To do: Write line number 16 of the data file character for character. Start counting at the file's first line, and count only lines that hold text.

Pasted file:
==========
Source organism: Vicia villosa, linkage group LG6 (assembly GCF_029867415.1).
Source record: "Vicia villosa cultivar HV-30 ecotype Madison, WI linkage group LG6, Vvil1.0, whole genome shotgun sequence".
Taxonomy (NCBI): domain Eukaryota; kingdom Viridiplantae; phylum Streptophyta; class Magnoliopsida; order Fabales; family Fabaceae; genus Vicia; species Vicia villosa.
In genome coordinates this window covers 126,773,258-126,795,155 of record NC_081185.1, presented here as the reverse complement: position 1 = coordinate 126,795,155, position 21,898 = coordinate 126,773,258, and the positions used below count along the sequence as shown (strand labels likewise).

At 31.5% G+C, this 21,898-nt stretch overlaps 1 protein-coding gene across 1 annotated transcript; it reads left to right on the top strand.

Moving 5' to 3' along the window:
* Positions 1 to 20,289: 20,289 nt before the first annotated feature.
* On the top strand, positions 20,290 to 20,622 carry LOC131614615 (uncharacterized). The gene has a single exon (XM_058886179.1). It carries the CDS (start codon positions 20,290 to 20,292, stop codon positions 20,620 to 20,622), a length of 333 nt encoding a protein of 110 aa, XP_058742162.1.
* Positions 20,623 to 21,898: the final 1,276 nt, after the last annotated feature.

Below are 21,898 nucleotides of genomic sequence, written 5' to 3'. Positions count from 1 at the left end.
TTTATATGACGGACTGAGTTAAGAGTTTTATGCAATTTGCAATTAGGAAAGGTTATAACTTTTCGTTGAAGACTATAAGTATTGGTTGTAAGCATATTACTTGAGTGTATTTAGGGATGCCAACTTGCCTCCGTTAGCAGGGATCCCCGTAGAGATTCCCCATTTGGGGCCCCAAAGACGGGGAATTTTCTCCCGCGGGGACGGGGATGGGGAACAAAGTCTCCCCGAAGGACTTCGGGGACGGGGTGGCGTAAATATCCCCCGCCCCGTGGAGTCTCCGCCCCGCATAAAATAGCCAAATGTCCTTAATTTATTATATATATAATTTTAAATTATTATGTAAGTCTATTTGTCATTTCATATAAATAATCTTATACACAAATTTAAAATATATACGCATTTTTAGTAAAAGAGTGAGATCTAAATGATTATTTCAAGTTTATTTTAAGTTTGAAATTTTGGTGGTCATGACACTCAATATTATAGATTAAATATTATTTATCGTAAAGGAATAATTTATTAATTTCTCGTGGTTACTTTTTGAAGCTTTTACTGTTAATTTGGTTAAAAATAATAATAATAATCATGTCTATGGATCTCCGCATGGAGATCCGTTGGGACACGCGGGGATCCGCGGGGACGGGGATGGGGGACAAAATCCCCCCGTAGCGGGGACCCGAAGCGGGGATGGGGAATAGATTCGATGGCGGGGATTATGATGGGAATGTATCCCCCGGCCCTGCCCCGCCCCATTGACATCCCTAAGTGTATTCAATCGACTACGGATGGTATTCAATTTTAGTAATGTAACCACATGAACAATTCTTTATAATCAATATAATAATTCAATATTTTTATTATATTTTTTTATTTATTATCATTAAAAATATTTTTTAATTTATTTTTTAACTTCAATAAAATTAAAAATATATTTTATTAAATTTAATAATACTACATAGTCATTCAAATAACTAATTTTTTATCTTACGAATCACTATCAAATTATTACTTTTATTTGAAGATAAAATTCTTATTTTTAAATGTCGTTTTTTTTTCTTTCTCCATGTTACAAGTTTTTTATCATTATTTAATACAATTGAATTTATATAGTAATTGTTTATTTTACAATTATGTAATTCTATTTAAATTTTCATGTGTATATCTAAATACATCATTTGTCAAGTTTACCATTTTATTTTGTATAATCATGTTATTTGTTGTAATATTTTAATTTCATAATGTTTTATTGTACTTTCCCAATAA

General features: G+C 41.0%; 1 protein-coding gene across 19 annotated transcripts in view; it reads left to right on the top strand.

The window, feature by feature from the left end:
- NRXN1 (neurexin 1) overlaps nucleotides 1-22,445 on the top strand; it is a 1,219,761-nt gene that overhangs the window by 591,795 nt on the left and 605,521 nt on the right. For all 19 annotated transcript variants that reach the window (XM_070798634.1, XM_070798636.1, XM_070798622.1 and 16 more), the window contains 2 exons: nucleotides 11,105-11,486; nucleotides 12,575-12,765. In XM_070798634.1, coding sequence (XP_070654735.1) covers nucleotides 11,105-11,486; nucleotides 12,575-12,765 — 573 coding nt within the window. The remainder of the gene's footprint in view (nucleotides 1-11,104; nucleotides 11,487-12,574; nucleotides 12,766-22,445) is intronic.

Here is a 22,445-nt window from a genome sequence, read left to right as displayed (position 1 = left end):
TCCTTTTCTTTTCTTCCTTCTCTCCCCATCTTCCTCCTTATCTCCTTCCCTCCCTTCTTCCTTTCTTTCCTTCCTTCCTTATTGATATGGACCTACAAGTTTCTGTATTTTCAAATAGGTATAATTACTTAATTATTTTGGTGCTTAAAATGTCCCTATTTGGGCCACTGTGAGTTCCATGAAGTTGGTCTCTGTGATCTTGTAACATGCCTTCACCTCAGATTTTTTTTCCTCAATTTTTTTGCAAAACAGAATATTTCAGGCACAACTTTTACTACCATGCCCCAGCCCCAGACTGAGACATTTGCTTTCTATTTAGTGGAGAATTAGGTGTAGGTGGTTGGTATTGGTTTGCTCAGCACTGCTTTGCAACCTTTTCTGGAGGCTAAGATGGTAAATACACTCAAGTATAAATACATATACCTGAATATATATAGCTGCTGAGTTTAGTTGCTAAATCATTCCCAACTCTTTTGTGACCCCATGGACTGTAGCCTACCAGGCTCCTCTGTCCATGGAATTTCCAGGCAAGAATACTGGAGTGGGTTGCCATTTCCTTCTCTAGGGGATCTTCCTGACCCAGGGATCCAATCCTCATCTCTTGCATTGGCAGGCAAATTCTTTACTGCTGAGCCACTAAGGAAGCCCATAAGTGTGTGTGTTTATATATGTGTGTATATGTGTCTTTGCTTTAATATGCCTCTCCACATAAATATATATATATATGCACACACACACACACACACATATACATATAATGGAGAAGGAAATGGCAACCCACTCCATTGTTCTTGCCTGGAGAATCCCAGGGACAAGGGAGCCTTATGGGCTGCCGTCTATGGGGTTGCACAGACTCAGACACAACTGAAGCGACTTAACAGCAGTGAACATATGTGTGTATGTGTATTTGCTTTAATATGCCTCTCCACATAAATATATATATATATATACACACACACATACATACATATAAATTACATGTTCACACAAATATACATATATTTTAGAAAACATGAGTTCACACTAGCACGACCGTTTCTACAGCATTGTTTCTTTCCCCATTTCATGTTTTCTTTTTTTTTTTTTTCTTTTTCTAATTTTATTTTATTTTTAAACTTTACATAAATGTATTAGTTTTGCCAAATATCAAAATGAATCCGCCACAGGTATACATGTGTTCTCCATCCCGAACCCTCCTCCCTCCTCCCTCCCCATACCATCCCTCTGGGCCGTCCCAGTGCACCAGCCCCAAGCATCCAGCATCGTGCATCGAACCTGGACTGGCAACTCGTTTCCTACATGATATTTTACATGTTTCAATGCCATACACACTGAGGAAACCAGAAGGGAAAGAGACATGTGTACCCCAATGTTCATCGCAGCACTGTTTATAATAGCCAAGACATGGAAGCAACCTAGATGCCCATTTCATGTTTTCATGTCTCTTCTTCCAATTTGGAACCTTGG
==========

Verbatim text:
TCCTTTTCTTTTCTTCCTTCTCTCCCCATCTTCCTCCTTATCTCCTTCCCTCCCTTCTTCCTTTCTTTCCTTCCTTCCTTATTGATATGGACCTACAAGTTTCTGTATTTTCAAATAGGTATAATTACTTAATTATTTTGGTGCTTAAAATGTCCCTATTTGGGCCACTGTGAGTTCCATGAAGTTGGTCTCTGTGATCTTGTAACATGCCTTCACCTCAGATTTTTTTTCCTCAATTTTTTTGCAAAACAGAATATTTCAGGCACAACTTTTACTACCATGCCCCAGCCCCAGACTGAGACATTTGCTTTCTATTTAGTGGAGAATTAGGTGTAGGTGGTTGGTATTGGTTTGCTCAGCACTGCTTTGCAACCTTTTCTGGAGGCTAAGATGGTAAATACACTCAAGTATAAATACATATACCTGAATATATATAGCTGCTGAGTTTAGTTGCTAAATCATTCCCAACTCTTTTGTGACCCCATGGACTGTAGCCTACCAGGCTCCTCTGTCCATGGAATTTCCAGGCAAGAATACTGGAGTGGGTTGCCATTTCCTTCTCTAGGGGATCTTCCTGACCCAGGGATCCAATCCTCATCTCTTGCATTGGCAGGCAAATTCTTTACTGCTGAGCCACTAAGGAAGCCCATAAGTGTGTGTGTTTATATATGTGTGTATATGTGTCTTTGCTTTAATATGCCTCTCCACATAAATATATATATATATGCACACACACACACACACACATATACATATAATGGAGAAGGAAATGGCAACCCACTCCATTGTTCTTGCCTGGAGAATCCCAGGGACAAGGGAGCCTTATGGGCTGCCGTCTATGGGGTTGCACAGACTCAGACACAACTGAAGCGACTTAACAGCAGTGAACATATGTGTGTATGTGTATTTGCTTTAATATGCCTCTCCACATAAATATATATATATATATACACACACACATACATACATATAAATTACATGTTCACACAAATATACATATATTTTAGAAAACATGAGTTCACACTAGCACGACCGTTTCTACAGCATTGTTTCTTTCCCCATTTCATGTTTTCTTTTTTTTTTTTTTCTTTTTCTAATTTTATTTTATTTTTAAACTTTACATAAATGTATTAGTTTTGCCAAATATCAAAATGAATCCGCCACAGGTATACATGTGTTCTCCATCCCGAACCCTCCTCCCTCCTCCCTCCCCATACCATCCCTCTGGGCCGTCCCAGTGCACCAGCCCCAAGCATCCAGCATCGTGCATCGAACCTGGACTGGCAACTCGTTTCCTACATGATATTTTACATGTTTCAATGCCATACACACTGAGGAAACCAGAAGGGAAAGAGACATGTGTACCCCAATGTTCATCGCAGCACTGTTTATAATAGCCAAGACATGGAAGCAACCTAGATGCCCATTTCATGTTTTCATGTCTCTTCTTCCAATTTGGAACCTTGG